The former prime minister earlier slammed the US for an “imbecilic” decision to withdraw troops from Afghanistan in his first statement since the Taliban regained the control of the Asian country…reports Asian Lite News.
The west still faces the threat of 9/11-style attacks by radical Islamist groups but this time using bio-terrorism, former British Prime Minister Tony Blair has warned, The Guardian reported.
In a speech to the defence thinktank Rusi marking the 20th anniversary of the 11 September 2001 Al Qaeda terrorist attacks on the US, Blair, who was British Prime Minister at the time, and supported military interventions in Iraq and Afghanistan, insisted the terrorist threat remained a first order issue, The Guardian reported.
He insisted that “despite the decline in terrorist attacks, Islamism, both the ideology and the violence, is a first-order security threat; and, unchecked, it will come to us, even if centred far from us, as 9/11 demonstrated. Covid-19 has taught us about deadly pathogens. Bio-terror possibilities may seem like the realm of science fiction; but we would be wise now to prepare for their potential use by non-state actors”.
On Afghanistan, he stressed “our ‘remaking’ didn’t fail because the people didn’t want the country ‘remade’. For sure, we could have ‘remade’ better, but Afghans did not choose the Taliban takeover. The last opinion poll in 2019 showed them with 4 per cent support among the Afghan people.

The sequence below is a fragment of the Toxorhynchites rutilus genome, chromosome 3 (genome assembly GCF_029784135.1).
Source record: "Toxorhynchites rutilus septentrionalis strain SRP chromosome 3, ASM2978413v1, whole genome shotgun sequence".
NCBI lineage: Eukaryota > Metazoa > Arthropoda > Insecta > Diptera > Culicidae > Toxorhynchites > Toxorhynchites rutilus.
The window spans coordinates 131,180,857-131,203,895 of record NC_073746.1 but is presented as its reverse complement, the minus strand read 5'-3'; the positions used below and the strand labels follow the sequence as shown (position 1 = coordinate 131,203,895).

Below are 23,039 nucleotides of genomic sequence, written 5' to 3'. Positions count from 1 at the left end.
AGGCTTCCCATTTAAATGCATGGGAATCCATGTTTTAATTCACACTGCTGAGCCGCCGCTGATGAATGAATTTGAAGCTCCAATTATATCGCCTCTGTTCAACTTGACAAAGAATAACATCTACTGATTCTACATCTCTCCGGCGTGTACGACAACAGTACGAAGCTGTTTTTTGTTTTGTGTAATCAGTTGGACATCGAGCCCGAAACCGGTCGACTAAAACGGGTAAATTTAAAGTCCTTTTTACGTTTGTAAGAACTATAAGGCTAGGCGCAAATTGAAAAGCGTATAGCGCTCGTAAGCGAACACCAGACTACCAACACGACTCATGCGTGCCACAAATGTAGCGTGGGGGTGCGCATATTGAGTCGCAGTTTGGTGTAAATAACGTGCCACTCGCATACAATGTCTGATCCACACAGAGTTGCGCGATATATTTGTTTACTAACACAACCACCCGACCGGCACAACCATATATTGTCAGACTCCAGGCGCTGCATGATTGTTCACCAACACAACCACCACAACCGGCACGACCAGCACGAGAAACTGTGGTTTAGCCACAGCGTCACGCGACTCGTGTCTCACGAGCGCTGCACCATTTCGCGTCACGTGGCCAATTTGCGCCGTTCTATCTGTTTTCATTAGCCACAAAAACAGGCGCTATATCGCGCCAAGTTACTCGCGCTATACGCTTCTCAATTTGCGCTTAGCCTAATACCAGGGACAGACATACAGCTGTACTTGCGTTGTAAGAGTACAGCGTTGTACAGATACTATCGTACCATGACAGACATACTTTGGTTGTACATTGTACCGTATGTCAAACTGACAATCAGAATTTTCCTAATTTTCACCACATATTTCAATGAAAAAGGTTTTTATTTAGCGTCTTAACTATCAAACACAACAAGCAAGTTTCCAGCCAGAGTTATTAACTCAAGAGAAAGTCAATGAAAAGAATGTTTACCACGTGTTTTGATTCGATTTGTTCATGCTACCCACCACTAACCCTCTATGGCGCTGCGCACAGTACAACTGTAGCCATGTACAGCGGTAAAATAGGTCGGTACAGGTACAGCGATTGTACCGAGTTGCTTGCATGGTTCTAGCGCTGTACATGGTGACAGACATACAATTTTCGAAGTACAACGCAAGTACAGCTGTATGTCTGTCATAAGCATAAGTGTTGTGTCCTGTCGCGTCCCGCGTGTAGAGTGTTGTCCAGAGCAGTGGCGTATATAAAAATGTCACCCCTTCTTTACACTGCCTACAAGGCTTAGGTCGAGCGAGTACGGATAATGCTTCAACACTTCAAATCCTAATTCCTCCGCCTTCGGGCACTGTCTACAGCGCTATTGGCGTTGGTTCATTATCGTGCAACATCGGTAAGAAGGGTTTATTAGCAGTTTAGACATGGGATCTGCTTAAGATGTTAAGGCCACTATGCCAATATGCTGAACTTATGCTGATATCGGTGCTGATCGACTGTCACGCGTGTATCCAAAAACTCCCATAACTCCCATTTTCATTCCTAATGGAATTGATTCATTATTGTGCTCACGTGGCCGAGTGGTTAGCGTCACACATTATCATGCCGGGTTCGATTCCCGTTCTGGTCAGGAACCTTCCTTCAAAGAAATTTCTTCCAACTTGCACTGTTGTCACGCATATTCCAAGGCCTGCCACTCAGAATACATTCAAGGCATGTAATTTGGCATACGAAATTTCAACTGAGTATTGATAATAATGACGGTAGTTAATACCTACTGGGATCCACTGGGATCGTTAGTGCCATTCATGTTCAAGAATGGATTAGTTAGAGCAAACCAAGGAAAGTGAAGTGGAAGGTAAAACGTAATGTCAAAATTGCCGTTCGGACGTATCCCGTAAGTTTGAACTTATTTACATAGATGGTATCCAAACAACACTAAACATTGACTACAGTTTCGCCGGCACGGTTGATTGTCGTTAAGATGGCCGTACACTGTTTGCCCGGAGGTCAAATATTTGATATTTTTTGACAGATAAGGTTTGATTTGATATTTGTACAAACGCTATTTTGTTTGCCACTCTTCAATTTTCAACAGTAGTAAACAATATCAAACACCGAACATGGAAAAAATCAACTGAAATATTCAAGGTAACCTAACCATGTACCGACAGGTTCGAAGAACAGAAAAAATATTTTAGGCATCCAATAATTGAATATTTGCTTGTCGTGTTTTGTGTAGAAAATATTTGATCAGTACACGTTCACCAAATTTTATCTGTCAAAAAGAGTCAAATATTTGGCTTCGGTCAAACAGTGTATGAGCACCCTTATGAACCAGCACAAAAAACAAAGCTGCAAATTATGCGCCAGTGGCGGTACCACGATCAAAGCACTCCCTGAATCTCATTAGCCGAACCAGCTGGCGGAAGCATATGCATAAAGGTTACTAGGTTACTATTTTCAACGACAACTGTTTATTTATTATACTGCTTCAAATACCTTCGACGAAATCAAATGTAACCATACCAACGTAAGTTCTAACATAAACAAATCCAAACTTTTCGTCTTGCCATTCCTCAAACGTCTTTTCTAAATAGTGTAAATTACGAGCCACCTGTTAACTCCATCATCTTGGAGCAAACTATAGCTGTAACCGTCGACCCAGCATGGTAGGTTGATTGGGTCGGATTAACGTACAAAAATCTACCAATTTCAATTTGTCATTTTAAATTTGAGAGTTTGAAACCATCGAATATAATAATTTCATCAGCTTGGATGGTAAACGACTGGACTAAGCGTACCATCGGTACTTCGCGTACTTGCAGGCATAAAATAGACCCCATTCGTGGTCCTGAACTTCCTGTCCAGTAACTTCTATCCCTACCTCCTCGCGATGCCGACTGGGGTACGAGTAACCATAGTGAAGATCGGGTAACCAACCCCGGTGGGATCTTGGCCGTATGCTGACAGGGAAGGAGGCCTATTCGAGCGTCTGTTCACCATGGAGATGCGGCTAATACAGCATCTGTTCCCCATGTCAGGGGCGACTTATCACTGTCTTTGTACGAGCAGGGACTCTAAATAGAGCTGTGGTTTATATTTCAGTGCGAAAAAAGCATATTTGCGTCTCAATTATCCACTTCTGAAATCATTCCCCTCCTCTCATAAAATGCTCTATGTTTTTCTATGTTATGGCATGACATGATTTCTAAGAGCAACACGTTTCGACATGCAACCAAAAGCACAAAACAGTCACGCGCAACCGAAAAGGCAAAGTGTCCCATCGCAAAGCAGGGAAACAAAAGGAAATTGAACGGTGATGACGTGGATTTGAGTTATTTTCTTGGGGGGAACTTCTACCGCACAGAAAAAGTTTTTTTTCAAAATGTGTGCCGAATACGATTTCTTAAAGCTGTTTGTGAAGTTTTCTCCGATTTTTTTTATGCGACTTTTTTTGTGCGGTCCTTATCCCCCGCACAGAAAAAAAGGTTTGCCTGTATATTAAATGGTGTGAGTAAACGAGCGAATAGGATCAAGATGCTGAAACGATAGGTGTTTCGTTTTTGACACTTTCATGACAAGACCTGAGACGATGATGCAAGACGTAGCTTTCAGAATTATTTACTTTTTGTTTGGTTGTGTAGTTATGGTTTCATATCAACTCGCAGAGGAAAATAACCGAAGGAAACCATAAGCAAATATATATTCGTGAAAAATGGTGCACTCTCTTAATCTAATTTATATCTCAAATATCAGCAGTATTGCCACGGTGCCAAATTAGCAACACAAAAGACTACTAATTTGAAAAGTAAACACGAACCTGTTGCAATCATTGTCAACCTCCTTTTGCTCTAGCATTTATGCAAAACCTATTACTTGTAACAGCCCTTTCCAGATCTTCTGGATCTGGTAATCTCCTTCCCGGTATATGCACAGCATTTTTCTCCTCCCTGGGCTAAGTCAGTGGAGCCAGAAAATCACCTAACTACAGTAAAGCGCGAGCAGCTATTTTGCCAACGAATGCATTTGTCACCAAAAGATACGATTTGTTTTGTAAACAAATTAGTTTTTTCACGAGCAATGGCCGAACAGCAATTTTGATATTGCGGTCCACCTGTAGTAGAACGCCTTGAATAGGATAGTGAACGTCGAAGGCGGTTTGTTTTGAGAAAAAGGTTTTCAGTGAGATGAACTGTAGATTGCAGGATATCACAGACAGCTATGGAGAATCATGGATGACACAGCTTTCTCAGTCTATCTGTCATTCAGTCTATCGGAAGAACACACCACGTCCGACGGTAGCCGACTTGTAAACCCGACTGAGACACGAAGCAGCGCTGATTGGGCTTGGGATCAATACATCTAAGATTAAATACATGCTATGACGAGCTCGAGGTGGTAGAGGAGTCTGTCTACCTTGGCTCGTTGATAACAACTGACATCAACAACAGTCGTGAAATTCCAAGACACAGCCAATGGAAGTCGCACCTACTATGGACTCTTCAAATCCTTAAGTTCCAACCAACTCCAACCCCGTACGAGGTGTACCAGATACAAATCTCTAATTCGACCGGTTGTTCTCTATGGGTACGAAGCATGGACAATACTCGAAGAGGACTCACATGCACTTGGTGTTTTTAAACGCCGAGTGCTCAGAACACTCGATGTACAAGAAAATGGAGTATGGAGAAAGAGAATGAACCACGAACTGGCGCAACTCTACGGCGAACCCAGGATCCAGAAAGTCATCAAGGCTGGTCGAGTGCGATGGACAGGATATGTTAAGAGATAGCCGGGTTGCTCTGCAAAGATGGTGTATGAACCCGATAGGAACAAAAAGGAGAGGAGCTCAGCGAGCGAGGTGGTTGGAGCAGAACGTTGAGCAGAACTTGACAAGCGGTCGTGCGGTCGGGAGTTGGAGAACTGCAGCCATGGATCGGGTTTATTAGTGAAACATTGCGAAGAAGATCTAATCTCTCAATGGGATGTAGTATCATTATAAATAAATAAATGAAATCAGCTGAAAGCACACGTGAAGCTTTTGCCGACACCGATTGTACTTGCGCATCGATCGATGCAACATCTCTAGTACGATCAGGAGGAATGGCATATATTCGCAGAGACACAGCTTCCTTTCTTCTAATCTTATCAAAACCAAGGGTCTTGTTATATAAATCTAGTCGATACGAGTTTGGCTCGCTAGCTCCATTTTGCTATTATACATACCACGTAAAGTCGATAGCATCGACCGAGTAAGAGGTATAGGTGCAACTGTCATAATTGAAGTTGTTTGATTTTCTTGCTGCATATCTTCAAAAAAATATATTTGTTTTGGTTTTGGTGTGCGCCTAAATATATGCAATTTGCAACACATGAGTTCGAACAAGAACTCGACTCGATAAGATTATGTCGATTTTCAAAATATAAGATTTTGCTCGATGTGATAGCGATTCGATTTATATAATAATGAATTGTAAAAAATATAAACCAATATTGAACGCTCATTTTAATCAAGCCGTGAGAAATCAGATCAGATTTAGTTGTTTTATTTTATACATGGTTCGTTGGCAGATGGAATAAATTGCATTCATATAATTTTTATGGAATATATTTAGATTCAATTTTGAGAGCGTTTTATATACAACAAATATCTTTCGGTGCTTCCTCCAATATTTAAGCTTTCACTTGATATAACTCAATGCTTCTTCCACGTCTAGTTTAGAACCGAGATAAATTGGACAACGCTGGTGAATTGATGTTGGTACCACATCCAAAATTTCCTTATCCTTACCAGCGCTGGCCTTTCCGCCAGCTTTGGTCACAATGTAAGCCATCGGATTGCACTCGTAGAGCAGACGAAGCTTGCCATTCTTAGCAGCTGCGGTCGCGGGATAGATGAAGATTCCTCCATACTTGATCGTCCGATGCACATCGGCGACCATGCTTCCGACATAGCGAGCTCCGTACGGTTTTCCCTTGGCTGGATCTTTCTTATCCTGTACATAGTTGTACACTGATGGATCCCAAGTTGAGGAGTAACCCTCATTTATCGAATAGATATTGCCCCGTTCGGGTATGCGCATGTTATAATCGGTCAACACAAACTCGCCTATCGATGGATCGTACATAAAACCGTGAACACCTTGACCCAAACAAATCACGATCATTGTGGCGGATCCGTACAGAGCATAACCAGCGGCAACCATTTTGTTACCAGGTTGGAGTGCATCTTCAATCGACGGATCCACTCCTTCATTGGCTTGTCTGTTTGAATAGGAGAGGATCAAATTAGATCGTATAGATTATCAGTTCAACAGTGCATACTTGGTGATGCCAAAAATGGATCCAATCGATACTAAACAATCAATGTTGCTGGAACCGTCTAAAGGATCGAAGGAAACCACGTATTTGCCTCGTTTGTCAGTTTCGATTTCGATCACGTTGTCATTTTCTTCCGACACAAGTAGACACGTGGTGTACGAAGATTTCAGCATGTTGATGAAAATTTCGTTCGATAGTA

“They conquered the country by violence, not persuasion. The barrier to ‘nation-building’ is usually not the people, but poor institutional capacity and governance, including corruption, over many years; and most of all the challenge of trying to build whilst internal elements combined with external support are trying to destroy.”
Blair does not name the external elements, but he has long believed Pakistan supported the Taliban, the report said.
The former prime minister earlier slammed the US for an “imbecilic” decision to withdraw troops from Afghanistan in his first statement since the Taliban regained the control of the Asian country.
“The abandonment of Afghanistan and its people is tragic, dangerous, unnecessary,” Blair, who took Britain into war in Afghanistan alongside the US in 2001, wrote in an article published on the website of his Institute for Global Change last month.
“We didn’t need to do it. We chose to do it,” he said, noting that the military withdrawal was carried out “in obedience to an imbecilic political slogan” about ending “the forever wars”.
“The decision to withdraw from Afghanistan in this way was driven not by a grand strategy but by politics,” he said.
Blair broke his silence as chaos at the Kabul airport has worsened amid reports of stampedes and people being crushed to death.
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